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How the dreams of robot pastors reveal a deficiency in the church

My wife and I love our local church. But since my wife began her chemotherapy treatments for Hodgkin’s lymphoma late last fall, we haven’t been able to join on Sunday mornings for worship. Instead, we have the blessing of watching the Sunday sermon on our television while our toddlers run free in the playroom. This is not the ideal option for us, but we would rather have this than nothing.

While many people debate the use of technology in the life of a local church (and for good reason), no one I know is debating the use of artificially intelligent (AI) pastors or robots performing religious rituals. But in many places throughout the world, debate on this very concept is beginning to emerge, and the conversations surrounding AI in religion are beginning to heat up. 

As observers look at the technological marvel of robot clergy alongside the rising interest in spirituality among young people, some have proclaimed boldly that AI may be the future of religion itself. From robot pastors to personalized online churches, these visions of the future reveal a disturbing trend and a major deficiency in the way we think about the nature and role of the church body.

Robot pastors

The idea of a robot pastor may sound ludicrous to you, and for good reason. But as the technology’s influence continues to grow, we may be faced with the possibility of robot pastors sooner than you think. 

In 2017, the German Protestant Church released Bless-U2, a robot designed to dispense blessings in honor of the 500th anniversary of the Protestant Reformation. This robot dispensed over 10,000 blessings to those who interacted with the system.

This was followed by the release of the Mindar robot priest in Japan, which is an adult-sized representation of Kannon Bodhisattva, a Buddhist teacher, that recites sermons at the Kodaiji temple in Kyoto. 

Today there is an AI-enabled robot named SanTO being distributed in places like Peru that is modeled after the small figurines of saints in many Catholic homes. This robot is equipped with microphones, facial recognition, and various sensors so that it can be as highly interactive as possible for users. People are able to confess their sins to the robot and even receive personalized encouragement from the Bible.

Many of the proponents for these technologies in the life of religious groups argue that these robots can help engage a younger, more spiritual generation that is enamored by technology. They hope these robots will serve as another way to reach people across the world.

Renewed ecclesiology

As the conversation about the role of robots in the life of religious bodies throughout the world generates interest, Christians need to examine why we often feel uneasy or turned off by this use of technology in the Church. About 20% of those who used the Bless-U2 robot in Germany reported uneasiness and gave negative comments when asked about their experience. Some argued that it was an offense to God himself and others just felt like they were missing something that you get from a human interaction. Much of this uneasiness stems from a correct understanding about the nature and purpose of the Christian Church.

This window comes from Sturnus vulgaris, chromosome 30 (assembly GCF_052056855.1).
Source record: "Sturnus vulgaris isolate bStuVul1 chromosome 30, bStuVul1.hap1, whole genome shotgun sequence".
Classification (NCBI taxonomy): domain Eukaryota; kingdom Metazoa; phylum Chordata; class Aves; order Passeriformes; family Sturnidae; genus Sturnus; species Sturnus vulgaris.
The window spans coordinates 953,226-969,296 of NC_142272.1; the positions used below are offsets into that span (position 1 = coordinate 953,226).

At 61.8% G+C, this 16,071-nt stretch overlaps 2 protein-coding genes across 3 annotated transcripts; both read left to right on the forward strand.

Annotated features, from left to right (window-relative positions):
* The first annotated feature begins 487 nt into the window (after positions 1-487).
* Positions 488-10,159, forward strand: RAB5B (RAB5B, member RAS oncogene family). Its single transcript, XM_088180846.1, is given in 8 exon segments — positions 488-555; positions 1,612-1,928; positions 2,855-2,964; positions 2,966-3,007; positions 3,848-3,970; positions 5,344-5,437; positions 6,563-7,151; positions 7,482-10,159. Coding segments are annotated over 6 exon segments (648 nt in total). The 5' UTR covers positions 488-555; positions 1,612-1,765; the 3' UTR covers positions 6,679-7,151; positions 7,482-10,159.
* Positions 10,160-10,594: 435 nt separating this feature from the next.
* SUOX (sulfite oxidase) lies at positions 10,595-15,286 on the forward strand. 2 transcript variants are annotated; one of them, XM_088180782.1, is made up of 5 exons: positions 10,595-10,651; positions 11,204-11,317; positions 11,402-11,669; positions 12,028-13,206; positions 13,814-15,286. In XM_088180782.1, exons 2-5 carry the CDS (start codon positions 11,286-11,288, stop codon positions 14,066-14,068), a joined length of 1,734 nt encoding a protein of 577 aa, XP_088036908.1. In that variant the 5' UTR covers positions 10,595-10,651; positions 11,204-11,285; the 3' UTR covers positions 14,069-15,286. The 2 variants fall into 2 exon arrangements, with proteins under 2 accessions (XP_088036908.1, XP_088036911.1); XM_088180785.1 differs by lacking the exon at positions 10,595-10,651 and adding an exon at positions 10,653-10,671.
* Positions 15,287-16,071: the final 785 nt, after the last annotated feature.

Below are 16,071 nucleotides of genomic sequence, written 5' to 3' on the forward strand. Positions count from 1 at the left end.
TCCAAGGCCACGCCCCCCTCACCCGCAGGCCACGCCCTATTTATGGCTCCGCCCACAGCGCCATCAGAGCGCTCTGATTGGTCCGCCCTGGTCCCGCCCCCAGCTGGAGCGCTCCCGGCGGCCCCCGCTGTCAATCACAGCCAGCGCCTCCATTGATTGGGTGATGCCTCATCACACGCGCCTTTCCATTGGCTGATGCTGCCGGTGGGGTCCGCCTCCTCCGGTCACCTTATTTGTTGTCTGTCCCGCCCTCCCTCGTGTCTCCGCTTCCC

Christianity is not about information transfer or an individualized experience. At the core, Christianity is a communal faith in a God who sent his Son to die for our sins and create a new community of people by his blood. Christianity fundamentally rejects so much of the consumeristic and individualistic tendencies that we see throughout the world today.

Even without the use of robots or other AI technologies, churches often feel the need to impress potential churchgoers with flashiness and perceived cultural relevance rather than share the clear message of the gospel with grace and love. When many people attend church, they often want to be entertained and leave feeling good about themselves instead of letting God’s Word transform their lives in a community setting.

Christianity is not about information transfer or an individualized experience. At the core, Christianity is a communal faith in a God who sent his Son to die for our sins and create a new community of people by his blood.

Innovations, such as robot priests or personalized AI saints, will likely feed these consumeristic mindsets that already plague many religions throughout the world, including various streams of Christianity. We must fight this urge to transform our churches into mini-malls of individualistic expressions and desires and seek to become the singular body of Christ made up of people from every walk of life, race, and background.

The goal of the gospel is a radical transformation from the inside out as we join the body of Christ. The gospel teaches us that we must die to ourselves and our sinful desires in order to be raised to new life in Christ (1 Cor. 15). A robot may be able to cull data to produce a sermon, select an applicable Bible verse, or interact with you like a human being, but it will never be able to take the place of the flesh-and-blood image-bearers that Christ died to save. These devices may draw a crowd, but they will never be able to facilitate the community that will sustain a soul.

While the Church will continue to modify its tactics to reach the lost and continue to properly embrace many technologies to further its mission, we must never let ourselves buy into the lie that we must save the Church from obsolescence or appeal to every consumeristic fad. Jesus reminds us that the gates of hell will not prevail against his Church, and that even includes a host of robot priests (Matt. 16:18).

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